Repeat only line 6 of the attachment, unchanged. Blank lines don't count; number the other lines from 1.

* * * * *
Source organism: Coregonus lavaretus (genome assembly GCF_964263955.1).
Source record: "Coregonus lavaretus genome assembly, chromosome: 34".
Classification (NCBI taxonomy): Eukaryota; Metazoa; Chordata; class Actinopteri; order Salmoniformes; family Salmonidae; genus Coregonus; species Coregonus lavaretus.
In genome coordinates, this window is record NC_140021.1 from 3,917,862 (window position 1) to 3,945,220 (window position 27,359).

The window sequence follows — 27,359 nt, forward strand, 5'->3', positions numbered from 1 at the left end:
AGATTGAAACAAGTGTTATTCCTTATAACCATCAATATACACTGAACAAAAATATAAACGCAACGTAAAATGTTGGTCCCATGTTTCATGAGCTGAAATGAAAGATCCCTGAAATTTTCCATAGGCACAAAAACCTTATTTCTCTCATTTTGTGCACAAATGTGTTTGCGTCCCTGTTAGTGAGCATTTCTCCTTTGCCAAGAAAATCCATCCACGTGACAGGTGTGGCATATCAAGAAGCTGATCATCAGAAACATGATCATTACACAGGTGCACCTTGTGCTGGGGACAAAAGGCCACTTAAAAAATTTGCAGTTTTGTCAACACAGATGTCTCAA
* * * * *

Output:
AGATTGAAACAAGTGTTATTCCTTATAACCATCAATATACACTGAACAAAAATATAAACGCAACGTAAAATGTTGGTCCCATGTTTCATGAGCTGAAATGAAAGATCCCTGAAATTTTCCATAGGCACAAAAACCTTATTTCTCTCATTTTGTGCACAAATGTGTTTGCGTCCCTGTTAGTGAGCATTTCTCCTTTGCCAAGAAAATCCATCCACGTGACAGGTGTGGCATATCAAGAAGCTGATCATCAGAAACATGATCATTACACAGGTGCACCTTGTGCTGGGGACAAAAGGCCACTTAAAAAATTTGCAGTTTTGTCAACACAGATGTCTCAA